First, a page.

Protect the Bay—#Tar Sands Free SF Bay is a coalition working to protect our air, our waters, and our communities from tar sands crude oil. Sunflower Alliance is proud to take part in this epic fight.
Oil giant Phillips 66 wants to expand its San Francisco Bay marine terminal so it can process more toxic tar sands crude oil from Canada.
Tar sands is one of the dirtiest crude oils in the world, and beyond air quality concerns, even a single spill would be disastrous for communities that call the Bay home—or for any community along the shipment route that begins in Northern Canada.
We who live along the shores of San Francisco Bay, San Pablo Bay, and the mighty Pacific from British Columbia to Los Angeles—all of us are under threat if an oil company’s reckless pursuit of profit is allowed to trump our collective right to an unspoiled environment.
If Phillips 66 succeeds, it would threaten worker safety, degrade our climate, and radically worsen the quality of life for everyone in the Bay Area, especially that of our neighbors living in the shadow of the Rodeo refinery.
Sign the petition and join the movement for a Tar Sands Free SF Bay!
Phillips 66 plans to refine highly toxic “price-advantaged” tar sands crude, or bitumen. This is an asphalt-like substance mined out of now devastated First Nations land in Alberta, Canada. Formerly magnificent boreal forest has been leveled with Mordor-like devastation by the mad pursuit of bitumen, which has poisoned soil, air and water and threatens to forever destroy thousands of years of indigenous life on the land. If Phillips 66 gets its way, this destruction will continue all along the length of the supply chain to the Bay Area.
Solid bitumen is diluted with highly inflammable propane, which allows it to be transported through pipelines, then containerized, and loaded onto oil tankers. This diluted form is called dilbit. From Vancouver and other ports, it’s shipped down the Pacific coast to Bay Area refineries, where small amounts of it are already being refined. If Phillips 66’s plans are approved, vastly increased quantities of tar sands crude will be delivered to the P66 wharf for refining at its Rodeo facility. Its Propane Recovery Project was already approved once by the Contra Costa County Board of Supervisors, then litigated in the courts, and is now pending a second round of county evaluation. A new Environmental impact Report will be circulated soon.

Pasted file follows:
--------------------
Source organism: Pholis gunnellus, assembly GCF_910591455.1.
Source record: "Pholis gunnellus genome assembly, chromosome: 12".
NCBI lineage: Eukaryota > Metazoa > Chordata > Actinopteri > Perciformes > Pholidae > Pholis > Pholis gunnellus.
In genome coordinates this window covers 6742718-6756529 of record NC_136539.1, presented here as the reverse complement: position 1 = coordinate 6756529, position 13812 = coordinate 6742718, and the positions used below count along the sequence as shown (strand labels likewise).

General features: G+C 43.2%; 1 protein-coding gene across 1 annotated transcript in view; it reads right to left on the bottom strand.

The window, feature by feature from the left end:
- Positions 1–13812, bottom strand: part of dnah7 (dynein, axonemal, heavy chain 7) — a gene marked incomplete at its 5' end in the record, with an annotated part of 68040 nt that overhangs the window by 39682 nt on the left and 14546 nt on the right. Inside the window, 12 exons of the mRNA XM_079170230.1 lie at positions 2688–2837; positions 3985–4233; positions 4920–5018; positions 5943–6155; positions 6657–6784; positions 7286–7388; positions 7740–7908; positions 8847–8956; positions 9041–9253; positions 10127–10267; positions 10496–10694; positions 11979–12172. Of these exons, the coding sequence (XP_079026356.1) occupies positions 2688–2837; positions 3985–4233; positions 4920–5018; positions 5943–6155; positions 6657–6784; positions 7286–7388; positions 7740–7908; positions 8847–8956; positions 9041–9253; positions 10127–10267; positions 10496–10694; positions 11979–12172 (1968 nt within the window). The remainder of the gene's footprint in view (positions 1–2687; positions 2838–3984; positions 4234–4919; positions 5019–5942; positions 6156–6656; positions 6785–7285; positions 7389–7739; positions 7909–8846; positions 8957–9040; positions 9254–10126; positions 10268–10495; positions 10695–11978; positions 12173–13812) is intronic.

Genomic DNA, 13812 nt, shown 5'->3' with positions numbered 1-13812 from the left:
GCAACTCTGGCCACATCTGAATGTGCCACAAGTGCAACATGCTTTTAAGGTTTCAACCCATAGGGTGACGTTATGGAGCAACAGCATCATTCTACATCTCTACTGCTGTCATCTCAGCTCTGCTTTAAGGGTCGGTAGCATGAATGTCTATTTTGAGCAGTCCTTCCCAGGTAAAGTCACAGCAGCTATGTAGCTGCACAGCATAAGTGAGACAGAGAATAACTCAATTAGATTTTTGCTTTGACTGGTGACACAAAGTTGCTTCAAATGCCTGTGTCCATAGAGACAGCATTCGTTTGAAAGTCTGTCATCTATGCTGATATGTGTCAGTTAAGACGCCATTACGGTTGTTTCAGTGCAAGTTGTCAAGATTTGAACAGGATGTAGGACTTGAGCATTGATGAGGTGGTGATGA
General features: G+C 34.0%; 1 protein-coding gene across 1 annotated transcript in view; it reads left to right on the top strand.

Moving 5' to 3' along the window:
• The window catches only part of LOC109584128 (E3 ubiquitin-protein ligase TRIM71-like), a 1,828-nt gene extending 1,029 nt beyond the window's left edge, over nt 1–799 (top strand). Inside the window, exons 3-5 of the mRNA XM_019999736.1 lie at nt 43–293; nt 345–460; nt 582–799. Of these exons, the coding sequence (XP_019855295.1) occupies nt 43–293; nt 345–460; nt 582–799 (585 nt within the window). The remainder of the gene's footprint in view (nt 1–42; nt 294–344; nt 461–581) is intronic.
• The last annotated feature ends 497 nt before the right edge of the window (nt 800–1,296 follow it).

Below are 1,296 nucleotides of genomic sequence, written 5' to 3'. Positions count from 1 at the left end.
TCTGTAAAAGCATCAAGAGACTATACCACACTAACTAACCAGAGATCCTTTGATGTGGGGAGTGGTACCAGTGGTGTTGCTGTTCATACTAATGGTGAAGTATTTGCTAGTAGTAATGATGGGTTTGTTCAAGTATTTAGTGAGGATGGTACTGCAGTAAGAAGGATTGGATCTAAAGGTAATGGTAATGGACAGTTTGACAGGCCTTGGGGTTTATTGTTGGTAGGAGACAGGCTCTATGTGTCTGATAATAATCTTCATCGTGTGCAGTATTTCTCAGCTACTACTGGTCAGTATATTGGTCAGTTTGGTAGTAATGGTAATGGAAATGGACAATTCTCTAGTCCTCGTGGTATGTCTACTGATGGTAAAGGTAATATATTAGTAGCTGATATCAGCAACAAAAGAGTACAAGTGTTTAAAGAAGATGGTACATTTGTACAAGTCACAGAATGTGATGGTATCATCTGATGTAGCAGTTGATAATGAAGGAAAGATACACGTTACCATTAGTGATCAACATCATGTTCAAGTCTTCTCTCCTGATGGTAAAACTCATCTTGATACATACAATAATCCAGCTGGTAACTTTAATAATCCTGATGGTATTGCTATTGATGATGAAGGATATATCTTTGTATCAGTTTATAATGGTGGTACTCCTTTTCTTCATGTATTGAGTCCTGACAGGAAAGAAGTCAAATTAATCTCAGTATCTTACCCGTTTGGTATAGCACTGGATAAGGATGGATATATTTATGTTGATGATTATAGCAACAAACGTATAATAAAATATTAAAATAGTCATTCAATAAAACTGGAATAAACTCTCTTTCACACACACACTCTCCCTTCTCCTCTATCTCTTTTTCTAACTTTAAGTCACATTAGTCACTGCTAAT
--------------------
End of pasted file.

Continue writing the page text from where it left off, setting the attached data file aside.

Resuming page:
The second P66 proposal—the Wharf Permit Revision Project—involves a vastly increased number of permitted deliveries to the refinery’s wharf, which could mean a tenfold increase in imported tar sands crude. There are two major consequences of this. The first is the amplified threat of spills in the Bay, which could seriously pollute both air and water. When spilled, tar sands crude doesn’t float; it’s so thick that it sinks to the bottom, where it would remain to release toxic chemicals. And when tar sands crude is refined, a whole slew of dangerous pollutants are released into the air, threatening both climate and community health.
Tar sands refining has dangerous air pollution impacts. Rodeo, the home of Phillips 66’s Bay Area refinery, already suffers from the impacts of pollution and can ill afford any increase of toxic assaults. It ranks in the state’s 97th percentile for hazardous waste, according to the state Office for Environmental Health Hazard Assessment (OEHHA), and in the 80th percentile for pollution. Pollution-caused disease rates also run high: Rodeo ranks in the 75th percentile for cardiovascular disease, in the 92nd percentile for low birth weight, and in the 97th percentile for asthma. Tar sands refining means dangerous increases of heavy metals and other carcinogenic substances, as well as deadly particulate matter—of which there is no safe limit, according to a very recent EPA study. Refinery neighbors would pay even more dearly in health costs to promote the refinery’s bottom line.
At present the Wharf Permit Revision is in a kind of bureaucratic limbo, with both the Bay Area Air Quality Management District and Contra Costa County displaying extreme reluctance to take the lead in approving or disapproving the project. But the Air District recently approved an increase in the amount of oil that can be processed in a unit essential for refining very heavy crude oil, such as tar sands. And the potentially explosive Propane Recovery Project could be approved a second time by the county’s supervisors, who with one exception were previously unconcerned about the magnitude of the associated blast zone.
Impacted Contra Costa residents who live near Phillips 66—Rodeo, Crockett, Hercules and Port Costa—can call their County representative, Supervisor Federal Glover, at (925) 608-4200 to express their concern. And everyone in the Bay Area can contact Glover as well as the entire county Board of Supervisors, whose addresses can be found at http://www.co.contra-costa.ca.us/193/Board-of-Supervisors.
Please tell our elected officials that Contra Costa County needs to protect its communities from a proposed refinery wharf expansion that so clearly threatens air and water quality, and the worsening climate. The county must do its due diligence, step up to its responsibility, and become the lead decider—i.e., the lead California Environmental Quality Act (CEQA) agency—for the Marine Terminal Permit Revision Project.